As anyone who has been watching national politics these last few years could probably attest: They're not done with the border wall. Launched with the 2006 Secure Fence Act, Homeland Security was originally tasked with raising 700 miles of 14-foot-high, double fencing across the nation's southern land boundary. While construction rushed ahead from San Diego to El Paso, in Texas things got gummed up by lawsuits over eminent domain land grabs and U.S. citizens were getting pushed behind the wall as contractors sought to stay clear of the Rio Grande floodplain.
When the dust settled after 2008's election, more than a dozen miles rejected for their likelihood to shift floodwaters into Mexico were still left to go. With Obama's victory many assumed the project was done — at least until the next presidential election. Not that anyone out to “secure the border” before talking immigration reform was happy with that. Efforts for another 700 miles of fencing under a second Secure Fence Act in 2008 (the original act called for double fencing, but only a single-line fence went in) and U.S. Senator Jim DeMint's “Finish the Fence” amendment of 2010, however, were both routed in Congress.
However, 14 miles of fence approved, purchased, but never built appear to be getting back on course. And critics — including a Mexican engineer with the Mexican side of the bi-national International Boundary and Water Commission — say their proposed construction will funnel massive amounts of flood waters into Mexico, a clear violation of international treaty, putting lives at risk as hurricane season gets underway.
To avoid cutting U.S. residents off behind the wall, significant portions of these three sections of wall — at Roma, Rio Grande City, and Los Ebanos — would be built in the Rio Grande's floodplain, representing “the potential for disaster to occur” by deflecting floodwaters into Mexican towns to the south, IBWC engineer Luis Antonio Rascon Mendoza wrote U.S. colleagues in late 2011. “The location, alignment and design of the proposed fence represent a clear obstruction of the Rio Grande hydraulic area, since
the fence would occupy nearly all of the hydraulic area on the U.S. side, causing the deflection of flows toward the Mexican side.”
Scott Nicol, who has been tracking the developments for the
Sierra Club's Borderlands Team by filing regular FOIA requests for documents, including Mendoza's letter, says the fence would also split significant amounts of flood water toward the U.S. “They've already condemned the land, they just don't want the bad PR that goes along with throwing someone out of their house,” he said. “You don't have to condemn the land, you can just wash it away.”
When the sections were first stopped over flooding concerns in 2008, U.S. Rep. Henry Cuellar told the Houston Chronicle
that the Valley “will receive this as great news,” before adding: “We're hoping that this will allow us to work with the next president to find ... alternative methods for security."
U.S. counterparts at the IBWC have disputed their counterparts' findings, but instead of allowing time for a full review and bi-national consensus, they chose to go it alone: voting to allow U.S. Customs and Border Protection to move forward despite Mexico's objections. “After an in-depth and thorough review, the USIBWC has concluded that the proposed fence project(s) will not cause significant deflection or obstruction of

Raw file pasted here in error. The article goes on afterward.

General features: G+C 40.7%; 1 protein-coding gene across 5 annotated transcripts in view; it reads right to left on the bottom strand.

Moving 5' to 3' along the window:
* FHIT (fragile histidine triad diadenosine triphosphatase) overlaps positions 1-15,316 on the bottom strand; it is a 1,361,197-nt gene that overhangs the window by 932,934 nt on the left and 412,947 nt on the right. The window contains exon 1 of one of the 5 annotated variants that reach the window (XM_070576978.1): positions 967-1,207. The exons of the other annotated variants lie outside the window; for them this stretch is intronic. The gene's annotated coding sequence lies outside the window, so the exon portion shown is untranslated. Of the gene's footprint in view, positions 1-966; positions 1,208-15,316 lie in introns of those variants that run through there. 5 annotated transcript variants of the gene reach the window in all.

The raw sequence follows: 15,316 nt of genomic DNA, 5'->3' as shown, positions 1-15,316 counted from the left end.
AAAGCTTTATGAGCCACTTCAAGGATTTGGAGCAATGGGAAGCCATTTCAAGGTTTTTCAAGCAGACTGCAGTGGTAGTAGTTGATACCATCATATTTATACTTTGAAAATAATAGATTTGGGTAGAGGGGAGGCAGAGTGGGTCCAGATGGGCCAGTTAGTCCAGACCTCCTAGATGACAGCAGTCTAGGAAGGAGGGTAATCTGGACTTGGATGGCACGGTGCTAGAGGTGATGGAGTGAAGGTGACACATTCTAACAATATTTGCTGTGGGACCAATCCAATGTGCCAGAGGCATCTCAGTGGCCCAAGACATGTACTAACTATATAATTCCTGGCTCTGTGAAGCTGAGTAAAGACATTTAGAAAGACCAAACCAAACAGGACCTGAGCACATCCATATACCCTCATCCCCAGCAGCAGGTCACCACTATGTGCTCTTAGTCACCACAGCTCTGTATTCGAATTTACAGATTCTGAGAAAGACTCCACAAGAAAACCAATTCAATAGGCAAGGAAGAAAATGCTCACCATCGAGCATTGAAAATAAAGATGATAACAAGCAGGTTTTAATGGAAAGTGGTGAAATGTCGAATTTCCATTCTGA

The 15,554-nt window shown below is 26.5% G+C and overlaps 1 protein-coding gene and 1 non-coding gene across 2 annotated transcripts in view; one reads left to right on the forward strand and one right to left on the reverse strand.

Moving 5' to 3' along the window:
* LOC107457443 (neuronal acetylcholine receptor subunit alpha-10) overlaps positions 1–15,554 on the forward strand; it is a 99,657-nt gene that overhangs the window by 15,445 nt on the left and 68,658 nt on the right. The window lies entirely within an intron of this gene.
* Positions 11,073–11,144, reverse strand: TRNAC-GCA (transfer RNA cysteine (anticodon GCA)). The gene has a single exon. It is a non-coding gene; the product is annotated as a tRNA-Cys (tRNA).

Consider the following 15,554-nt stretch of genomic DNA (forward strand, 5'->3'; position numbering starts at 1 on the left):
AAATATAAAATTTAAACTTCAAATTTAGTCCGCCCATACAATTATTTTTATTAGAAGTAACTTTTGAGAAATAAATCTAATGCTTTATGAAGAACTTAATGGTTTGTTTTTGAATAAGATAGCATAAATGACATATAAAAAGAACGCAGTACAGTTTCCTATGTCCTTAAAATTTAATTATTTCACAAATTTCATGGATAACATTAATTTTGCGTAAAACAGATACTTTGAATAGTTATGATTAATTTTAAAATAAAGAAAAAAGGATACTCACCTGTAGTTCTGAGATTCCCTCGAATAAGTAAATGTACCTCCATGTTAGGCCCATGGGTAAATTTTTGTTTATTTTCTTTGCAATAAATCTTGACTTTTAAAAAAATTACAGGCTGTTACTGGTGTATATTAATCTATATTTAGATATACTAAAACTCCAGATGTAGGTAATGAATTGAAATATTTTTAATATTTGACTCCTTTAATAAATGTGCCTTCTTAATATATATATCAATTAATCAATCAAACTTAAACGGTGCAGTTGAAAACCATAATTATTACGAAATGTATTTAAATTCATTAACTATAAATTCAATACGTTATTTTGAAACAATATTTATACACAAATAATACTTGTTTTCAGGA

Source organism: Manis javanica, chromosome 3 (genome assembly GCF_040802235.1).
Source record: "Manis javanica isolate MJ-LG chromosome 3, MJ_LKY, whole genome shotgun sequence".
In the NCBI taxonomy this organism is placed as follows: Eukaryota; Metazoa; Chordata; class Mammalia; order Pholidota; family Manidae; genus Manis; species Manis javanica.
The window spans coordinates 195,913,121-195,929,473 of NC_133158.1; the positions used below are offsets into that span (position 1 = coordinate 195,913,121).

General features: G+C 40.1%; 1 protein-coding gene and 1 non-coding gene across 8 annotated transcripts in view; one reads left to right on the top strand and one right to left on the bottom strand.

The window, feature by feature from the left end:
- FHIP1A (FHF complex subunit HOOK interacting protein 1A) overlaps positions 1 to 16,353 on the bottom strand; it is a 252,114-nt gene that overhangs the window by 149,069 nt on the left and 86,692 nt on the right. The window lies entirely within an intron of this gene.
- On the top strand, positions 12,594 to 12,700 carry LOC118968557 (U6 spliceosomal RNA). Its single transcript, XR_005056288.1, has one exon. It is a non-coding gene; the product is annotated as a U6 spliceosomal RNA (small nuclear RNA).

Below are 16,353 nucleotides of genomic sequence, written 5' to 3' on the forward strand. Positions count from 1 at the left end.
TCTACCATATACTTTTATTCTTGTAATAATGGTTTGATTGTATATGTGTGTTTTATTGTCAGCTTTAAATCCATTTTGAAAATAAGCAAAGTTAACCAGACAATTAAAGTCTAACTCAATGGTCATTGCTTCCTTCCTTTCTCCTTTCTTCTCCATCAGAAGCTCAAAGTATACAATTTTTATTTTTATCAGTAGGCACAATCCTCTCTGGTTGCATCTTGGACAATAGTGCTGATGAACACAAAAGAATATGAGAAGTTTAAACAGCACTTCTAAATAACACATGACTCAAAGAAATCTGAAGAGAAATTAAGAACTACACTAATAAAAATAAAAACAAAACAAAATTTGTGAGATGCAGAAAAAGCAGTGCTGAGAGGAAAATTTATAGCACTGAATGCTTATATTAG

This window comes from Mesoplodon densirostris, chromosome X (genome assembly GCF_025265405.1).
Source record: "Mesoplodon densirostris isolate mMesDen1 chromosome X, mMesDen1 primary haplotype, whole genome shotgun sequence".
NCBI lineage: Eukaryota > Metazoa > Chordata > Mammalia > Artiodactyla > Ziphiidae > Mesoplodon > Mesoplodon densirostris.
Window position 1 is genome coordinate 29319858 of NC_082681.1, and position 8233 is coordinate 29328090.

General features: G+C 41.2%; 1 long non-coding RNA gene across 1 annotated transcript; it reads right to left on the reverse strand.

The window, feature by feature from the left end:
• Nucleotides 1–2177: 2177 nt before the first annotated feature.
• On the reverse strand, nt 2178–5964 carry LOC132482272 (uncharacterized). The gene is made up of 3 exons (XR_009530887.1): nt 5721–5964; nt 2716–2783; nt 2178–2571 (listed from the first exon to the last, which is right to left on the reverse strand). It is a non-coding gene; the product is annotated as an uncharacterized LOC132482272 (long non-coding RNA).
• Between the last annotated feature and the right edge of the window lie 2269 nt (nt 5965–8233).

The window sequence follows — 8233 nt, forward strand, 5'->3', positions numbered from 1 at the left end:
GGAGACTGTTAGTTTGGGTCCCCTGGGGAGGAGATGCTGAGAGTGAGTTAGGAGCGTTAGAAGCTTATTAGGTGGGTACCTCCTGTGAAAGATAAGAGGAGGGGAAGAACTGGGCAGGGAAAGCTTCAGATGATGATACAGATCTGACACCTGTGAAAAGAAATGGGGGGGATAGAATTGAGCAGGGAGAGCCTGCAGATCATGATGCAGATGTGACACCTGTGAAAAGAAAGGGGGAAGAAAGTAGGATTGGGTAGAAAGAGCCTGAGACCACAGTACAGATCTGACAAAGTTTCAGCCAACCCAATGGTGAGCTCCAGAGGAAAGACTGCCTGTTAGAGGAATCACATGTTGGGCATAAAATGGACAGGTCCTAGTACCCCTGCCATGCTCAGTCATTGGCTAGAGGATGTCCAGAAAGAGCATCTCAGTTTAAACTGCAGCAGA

flood flows of the Rio Grande,” USIBWC engineer John Merino wrote in February.
Two conditions were attached to the unilateral approval, however: the feds must keep the river fencing clear of litter, “especially after a storm event,” and repair any damages wrought on the Mexican bank “should any damage occur.” Worth noting: it is the USIBWC, not its Mexican counterpart, which must be satisfied with the scope of the repairs.
Efforts to garner comment from Mexico-IBWC were unsuccessful by press deadline. On the U.S. side, Isela Canava, a civil engineer with US-IBWC, said treaty disagreements "are not taken lightly" — "If they do have valid concerns, we ask them to show us how the findings are incorrect" — but that she did not know the specifics of the project. The representative who had that information at the group's boundary and realty office did not return our calls for comment.
Merino concluded his letter to the Mexico-IBWC, by saying: “It should be noted that the USIBWC did not review these fence projects for any potential environmental impacts since they are covered by the Environmental Waiver obtained by DHS in April 2008.”
While the U.S. Congress cleared Homeland Security (which oversees CBP and a number of other agencies) to vault dozens of federal laws to construct the border wall (and a press is on in Congress now to exempt the rest of U.S. borderlands — north and south — from environmental regulations), they are not supposed to vault international treaties, as appears to be happening, said Nicol. “Anything that is built within the floodplain that could potentially cause an impact you have to have agreement from both sides. They are not allowed to make unilateral decisions, but that's exactly what's happened.”
Calls to U.S. Fish & Wildlife officials with the Lower Rio Grande Valley National Wildlife Refuge, which would be affected by the construction and subsequent flooding disturbances, were routed up the chain to a public information officer in Albuquerque, New Mexico. The PIO there said simply that the agency (which has been very critical of Homeland Security's fence-building in the past for its slicing through protected areas of sensitive habitat) “intends to stay involved and appreciates the cooperative efforts of U.S. Customs Border Patrol.”
What about flooding? Destruction of habitat? Endangered species? She's have to check and get back to us on that. We're still waiting.
Hurricane season in the Gulf got underway last month. As yet there has been no sign of construction.